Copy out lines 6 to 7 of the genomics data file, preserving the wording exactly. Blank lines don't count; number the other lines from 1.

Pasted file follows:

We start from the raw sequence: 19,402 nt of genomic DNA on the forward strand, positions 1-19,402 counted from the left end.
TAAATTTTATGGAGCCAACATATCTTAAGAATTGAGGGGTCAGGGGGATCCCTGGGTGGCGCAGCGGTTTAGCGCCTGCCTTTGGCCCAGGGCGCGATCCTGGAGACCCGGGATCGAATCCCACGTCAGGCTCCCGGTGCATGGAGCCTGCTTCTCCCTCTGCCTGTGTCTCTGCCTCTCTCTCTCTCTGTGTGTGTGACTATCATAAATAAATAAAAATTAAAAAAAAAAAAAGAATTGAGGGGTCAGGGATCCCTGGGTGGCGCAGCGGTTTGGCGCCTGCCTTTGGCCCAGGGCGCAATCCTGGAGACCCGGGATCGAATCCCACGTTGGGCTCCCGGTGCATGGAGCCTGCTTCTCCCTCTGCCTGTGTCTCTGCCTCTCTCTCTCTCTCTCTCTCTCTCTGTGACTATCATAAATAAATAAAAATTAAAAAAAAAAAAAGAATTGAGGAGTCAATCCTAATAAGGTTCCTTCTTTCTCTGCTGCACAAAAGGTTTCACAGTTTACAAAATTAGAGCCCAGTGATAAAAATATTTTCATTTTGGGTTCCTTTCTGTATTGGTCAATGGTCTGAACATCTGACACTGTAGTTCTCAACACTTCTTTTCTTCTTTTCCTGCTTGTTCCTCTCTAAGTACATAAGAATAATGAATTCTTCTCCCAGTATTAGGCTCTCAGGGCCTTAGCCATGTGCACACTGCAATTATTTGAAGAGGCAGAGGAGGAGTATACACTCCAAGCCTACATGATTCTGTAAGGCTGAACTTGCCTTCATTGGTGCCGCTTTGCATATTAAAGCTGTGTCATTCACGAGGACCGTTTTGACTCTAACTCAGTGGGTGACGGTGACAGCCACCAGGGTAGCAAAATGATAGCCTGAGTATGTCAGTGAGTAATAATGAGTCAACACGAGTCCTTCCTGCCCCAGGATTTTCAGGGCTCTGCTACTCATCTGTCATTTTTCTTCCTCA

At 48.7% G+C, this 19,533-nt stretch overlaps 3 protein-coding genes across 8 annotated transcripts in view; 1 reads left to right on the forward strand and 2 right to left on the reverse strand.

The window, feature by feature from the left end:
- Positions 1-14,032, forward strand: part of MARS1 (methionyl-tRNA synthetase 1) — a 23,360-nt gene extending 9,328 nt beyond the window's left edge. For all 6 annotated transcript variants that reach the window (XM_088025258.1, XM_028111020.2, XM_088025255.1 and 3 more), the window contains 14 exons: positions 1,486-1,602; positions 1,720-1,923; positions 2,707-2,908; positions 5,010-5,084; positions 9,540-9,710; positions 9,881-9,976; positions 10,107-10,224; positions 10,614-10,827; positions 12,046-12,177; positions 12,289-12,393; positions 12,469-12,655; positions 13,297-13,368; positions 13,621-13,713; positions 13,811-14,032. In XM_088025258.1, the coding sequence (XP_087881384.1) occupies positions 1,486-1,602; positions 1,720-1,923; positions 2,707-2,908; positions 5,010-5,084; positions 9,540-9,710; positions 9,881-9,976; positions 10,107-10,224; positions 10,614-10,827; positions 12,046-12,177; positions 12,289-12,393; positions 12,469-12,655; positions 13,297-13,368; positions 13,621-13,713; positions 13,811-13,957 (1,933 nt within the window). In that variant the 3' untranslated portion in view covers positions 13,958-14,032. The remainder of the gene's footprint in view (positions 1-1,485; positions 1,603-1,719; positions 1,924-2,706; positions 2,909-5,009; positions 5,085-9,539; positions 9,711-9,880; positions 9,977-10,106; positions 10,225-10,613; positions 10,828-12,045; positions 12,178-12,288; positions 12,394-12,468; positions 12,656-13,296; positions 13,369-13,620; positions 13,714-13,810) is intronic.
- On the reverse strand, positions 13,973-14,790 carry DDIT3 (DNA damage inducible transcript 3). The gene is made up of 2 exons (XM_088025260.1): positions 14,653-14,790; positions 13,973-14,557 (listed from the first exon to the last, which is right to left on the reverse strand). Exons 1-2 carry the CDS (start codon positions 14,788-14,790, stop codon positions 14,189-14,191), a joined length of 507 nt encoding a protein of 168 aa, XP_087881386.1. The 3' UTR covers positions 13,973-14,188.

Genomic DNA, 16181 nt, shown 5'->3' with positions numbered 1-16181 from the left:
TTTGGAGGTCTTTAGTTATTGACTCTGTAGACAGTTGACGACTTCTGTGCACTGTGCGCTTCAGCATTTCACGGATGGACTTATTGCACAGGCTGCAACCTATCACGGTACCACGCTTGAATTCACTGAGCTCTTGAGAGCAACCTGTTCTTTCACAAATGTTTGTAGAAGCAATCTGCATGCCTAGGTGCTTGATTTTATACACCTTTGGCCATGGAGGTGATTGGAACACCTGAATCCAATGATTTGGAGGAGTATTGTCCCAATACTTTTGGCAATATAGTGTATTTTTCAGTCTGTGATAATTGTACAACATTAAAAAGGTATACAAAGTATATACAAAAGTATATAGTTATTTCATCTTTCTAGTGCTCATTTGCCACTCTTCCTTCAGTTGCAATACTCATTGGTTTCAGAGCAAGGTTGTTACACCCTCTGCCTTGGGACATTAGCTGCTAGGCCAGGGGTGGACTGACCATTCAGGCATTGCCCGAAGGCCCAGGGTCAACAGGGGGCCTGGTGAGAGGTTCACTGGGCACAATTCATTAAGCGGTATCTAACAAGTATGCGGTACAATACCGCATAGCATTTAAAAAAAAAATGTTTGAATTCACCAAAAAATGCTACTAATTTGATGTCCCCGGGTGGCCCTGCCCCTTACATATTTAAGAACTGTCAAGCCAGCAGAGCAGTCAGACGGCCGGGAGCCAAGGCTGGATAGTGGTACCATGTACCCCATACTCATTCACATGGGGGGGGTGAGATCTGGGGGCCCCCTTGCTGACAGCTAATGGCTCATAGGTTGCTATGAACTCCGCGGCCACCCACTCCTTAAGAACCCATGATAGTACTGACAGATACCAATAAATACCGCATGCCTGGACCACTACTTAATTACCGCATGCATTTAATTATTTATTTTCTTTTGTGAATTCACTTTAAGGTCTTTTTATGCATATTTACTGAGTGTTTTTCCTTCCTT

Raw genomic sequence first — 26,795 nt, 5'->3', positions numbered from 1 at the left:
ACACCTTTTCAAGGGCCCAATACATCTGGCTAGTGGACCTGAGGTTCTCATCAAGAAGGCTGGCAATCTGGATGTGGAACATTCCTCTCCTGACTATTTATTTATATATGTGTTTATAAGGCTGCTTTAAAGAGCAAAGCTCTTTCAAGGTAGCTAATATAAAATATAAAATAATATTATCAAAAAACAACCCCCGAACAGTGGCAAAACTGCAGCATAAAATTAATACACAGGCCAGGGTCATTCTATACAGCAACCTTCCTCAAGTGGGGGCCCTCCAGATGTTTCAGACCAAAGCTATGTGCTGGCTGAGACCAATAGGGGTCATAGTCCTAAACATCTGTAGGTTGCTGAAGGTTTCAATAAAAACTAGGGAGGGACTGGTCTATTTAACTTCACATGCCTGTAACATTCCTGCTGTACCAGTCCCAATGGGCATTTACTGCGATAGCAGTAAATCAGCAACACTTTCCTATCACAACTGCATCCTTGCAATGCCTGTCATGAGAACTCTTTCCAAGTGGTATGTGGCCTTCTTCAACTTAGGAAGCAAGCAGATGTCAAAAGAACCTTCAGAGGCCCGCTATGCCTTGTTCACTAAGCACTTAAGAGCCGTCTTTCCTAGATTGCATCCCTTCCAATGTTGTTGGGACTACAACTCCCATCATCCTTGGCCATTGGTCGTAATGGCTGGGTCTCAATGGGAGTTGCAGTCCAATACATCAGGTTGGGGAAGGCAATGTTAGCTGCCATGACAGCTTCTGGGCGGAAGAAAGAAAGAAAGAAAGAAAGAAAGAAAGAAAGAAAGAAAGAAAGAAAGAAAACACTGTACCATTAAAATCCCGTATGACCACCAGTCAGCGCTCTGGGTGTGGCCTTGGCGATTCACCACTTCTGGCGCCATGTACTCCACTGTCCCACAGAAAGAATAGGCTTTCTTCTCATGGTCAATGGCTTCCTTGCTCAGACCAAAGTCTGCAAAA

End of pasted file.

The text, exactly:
- On the reverse strand, positions 13,973-14,790 carry DDIT3 (DNA damage inducible transcript 3). The gene is made up of 2 exons (XM_088025260.1): positions 14,653-14,790; positions 13,973-14,557 (listed from the first exon to the last, which is right to left on the reverse strand). Exons 1-2 carry the CDS (start codon positions 14,788-14,790, stop codon positions 14,189-14,191), a joined length of 507 nt encoding a protein of 168 aa, XP_087881386.1. The 3' UTR covers positions 13,973-14,188.

Genomic DNA, 16181 nt, shown 5'->3' with positions numbered 1-16181 from the left: